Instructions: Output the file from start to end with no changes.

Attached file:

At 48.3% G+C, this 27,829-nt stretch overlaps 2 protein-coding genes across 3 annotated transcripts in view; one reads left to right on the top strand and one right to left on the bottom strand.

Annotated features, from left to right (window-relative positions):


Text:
At 48.3% G+C, this 27,829-nt stretch overlaps 2 protein-coding genes across 3 annotated transcripts in view; one reads left to right on the top strand and one right to left on the bottom strand.

Annotated features, from left to right (window-relative positions):